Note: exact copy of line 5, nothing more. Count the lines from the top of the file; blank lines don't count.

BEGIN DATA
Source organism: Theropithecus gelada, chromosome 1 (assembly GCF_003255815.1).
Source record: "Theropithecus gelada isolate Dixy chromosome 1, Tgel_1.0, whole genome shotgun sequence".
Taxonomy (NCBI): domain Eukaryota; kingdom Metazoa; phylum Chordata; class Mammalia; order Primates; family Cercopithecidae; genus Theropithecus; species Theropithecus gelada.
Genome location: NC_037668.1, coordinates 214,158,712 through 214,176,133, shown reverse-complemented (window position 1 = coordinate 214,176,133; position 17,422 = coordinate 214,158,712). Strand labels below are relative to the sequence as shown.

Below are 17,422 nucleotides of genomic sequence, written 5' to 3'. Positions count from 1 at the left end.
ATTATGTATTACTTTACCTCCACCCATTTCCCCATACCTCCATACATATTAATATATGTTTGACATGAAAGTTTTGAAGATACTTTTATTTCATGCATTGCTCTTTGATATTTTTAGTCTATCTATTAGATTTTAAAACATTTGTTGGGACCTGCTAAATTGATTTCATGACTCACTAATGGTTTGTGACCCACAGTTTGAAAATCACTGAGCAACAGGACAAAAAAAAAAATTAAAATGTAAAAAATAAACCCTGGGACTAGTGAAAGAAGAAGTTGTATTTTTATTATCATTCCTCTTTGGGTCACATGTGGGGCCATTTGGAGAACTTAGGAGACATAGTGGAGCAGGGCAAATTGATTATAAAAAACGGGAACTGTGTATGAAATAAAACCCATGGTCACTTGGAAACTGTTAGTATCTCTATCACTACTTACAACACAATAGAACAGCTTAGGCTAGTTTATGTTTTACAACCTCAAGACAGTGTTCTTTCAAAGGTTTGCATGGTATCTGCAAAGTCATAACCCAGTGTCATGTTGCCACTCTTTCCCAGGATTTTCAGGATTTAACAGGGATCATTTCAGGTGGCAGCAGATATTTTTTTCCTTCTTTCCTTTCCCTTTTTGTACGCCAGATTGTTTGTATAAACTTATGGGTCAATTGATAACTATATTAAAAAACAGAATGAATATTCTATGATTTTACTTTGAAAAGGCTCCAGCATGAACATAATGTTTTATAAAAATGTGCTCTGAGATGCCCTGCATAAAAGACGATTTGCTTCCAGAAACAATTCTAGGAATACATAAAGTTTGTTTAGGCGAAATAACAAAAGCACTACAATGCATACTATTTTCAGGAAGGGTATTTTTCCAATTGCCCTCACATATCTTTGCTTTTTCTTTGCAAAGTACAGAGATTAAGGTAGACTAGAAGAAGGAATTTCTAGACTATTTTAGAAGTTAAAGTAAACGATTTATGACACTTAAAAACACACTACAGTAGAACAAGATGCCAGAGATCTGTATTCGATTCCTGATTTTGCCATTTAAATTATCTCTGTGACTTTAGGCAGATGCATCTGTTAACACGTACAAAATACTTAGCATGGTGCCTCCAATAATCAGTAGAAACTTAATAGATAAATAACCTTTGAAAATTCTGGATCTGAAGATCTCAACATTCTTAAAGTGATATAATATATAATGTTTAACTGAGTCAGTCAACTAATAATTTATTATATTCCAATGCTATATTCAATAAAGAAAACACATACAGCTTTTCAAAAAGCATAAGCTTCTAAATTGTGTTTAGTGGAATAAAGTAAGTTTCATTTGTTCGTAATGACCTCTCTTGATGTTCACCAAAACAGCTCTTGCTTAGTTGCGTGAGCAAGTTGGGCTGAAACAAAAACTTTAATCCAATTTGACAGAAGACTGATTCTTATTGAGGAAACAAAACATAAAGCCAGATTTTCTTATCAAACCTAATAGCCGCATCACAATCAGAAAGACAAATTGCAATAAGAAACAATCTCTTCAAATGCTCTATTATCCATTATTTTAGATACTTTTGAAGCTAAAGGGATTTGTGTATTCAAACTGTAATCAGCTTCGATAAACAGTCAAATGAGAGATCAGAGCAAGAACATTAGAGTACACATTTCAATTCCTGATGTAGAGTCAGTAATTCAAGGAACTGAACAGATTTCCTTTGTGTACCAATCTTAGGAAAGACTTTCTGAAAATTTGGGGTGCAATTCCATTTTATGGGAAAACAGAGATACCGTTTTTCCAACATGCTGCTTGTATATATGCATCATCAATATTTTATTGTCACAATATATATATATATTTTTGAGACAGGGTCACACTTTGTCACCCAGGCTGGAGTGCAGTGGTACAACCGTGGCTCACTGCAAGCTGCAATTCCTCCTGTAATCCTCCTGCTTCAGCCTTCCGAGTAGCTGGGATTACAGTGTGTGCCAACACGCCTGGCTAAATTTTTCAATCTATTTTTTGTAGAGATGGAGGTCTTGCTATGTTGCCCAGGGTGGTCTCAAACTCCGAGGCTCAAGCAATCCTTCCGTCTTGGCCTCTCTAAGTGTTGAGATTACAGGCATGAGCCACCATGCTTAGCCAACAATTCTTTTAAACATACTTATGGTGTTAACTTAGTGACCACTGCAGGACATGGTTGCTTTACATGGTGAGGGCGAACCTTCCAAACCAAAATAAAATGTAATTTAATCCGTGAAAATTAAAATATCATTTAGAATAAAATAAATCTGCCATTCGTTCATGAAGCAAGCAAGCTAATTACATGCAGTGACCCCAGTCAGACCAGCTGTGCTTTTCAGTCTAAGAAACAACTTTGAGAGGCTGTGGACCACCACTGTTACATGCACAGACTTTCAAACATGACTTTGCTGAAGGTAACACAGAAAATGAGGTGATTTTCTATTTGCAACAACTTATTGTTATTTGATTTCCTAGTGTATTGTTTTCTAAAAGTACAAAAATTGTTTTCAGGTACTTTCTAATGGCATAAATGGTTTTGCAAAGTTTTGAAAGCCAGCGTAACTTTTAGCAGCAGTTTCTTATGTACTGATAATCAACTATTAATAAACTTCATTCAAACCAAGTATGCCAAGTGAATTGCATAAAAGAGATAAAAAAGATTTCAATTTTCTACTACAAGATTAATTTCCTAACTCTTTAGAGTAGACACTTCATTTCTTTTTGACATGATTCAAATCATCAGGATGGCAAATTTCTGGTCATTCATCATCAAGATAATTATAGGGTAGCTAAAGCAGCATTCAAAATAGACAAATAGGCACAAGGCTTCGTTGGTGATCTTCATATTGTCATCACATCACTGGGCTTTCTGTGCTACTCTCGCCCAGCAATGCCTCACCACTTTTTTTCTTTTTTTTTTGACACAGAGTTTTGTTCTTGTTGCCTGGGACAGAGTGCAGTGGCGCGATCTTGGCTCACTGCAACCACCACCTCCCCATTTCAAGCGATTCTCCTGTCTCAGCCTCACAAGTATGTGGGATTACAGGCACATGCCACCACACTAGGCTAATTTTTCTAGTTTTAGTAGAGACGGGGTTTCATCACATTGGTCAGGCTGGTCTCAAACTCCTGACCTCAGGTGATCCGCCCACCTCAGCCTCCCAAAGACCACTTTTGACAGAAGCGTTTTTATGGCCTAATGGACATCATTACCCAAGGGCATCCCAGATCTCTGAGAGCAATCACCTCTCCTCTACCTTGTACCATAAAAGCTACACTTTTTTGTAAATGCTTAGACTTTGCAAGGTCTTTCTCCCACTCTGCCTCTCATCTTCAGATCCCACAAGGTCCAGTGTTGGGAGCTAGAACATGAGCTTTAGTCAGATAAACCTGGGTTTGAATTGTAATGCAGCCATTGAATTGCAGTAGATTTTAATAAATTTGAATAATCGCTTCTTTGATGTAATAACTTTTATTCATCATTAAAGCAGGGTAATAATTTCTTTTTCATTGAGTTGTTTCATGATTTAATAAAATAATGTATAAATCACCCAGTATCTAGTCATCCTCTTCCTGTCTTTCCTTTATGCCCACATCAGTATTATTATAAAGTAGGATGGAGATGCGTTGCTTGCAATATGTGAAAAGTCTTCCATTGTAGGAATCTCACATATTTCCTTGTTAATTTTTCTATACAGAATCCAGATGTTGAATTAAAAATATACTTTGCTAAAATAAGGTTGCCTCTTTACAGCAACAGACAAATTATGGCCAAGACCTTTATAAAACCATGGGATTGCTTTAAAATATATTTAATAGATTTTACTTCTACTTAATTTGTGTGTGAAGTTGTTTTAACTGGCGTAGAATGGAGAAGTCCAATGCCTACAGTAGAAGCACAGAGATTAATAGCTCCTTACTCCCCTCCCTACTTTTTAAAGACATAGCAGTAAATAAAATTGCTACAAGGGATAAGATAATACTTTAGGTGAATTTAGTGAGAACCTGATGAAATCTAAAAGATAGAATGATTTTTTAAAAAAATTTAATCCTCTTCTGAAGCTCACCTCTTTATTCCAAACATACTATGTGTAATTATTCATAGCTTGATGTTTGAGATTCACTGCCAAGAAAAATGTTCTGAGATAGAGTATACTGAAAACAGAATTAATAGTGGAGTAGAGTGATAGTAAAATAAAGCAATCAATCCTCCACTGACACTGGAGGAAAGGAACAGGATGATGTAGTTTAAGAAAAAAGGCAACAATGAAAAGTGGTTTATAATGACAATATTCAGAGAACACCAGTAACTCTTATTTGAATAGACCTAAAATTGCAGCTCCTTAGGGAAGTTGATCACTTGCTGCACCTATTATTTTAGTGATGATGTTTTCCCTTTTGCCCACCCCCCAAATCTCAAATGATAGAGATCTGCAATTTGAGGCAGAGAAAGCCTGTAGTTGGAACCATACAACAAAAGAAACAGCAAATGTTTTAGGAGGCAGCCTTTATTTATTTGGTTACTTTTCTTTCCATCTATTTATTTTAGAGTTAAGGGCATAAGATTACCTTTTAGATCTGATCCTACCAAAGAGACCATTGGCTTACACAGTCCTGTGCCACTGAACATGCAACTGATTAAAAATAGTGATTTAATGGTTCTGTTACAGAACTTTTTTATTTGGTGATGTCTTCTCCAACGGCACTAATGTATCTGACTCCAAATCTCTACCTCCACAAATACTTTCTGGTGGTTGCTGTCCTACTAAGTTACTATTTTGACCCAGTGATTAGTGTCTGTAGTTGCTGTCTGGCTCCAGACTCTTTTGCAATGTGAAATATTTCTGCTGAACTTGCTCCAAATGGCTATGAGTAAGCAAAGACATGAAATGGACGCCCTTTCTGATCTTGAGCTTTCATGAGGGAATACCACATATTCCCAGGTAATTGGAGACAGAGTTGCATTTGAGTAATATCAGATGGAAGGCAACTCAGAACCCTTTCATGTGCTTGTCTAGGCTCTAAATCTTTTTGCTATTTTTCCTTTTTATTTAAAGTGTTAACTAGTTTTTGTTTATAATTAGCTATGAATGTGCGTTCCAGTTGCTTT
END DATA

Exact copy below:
Below are 17,422 nucleotides of genomic sequence, written 5' to 3'. Positions count from 1 at the left end.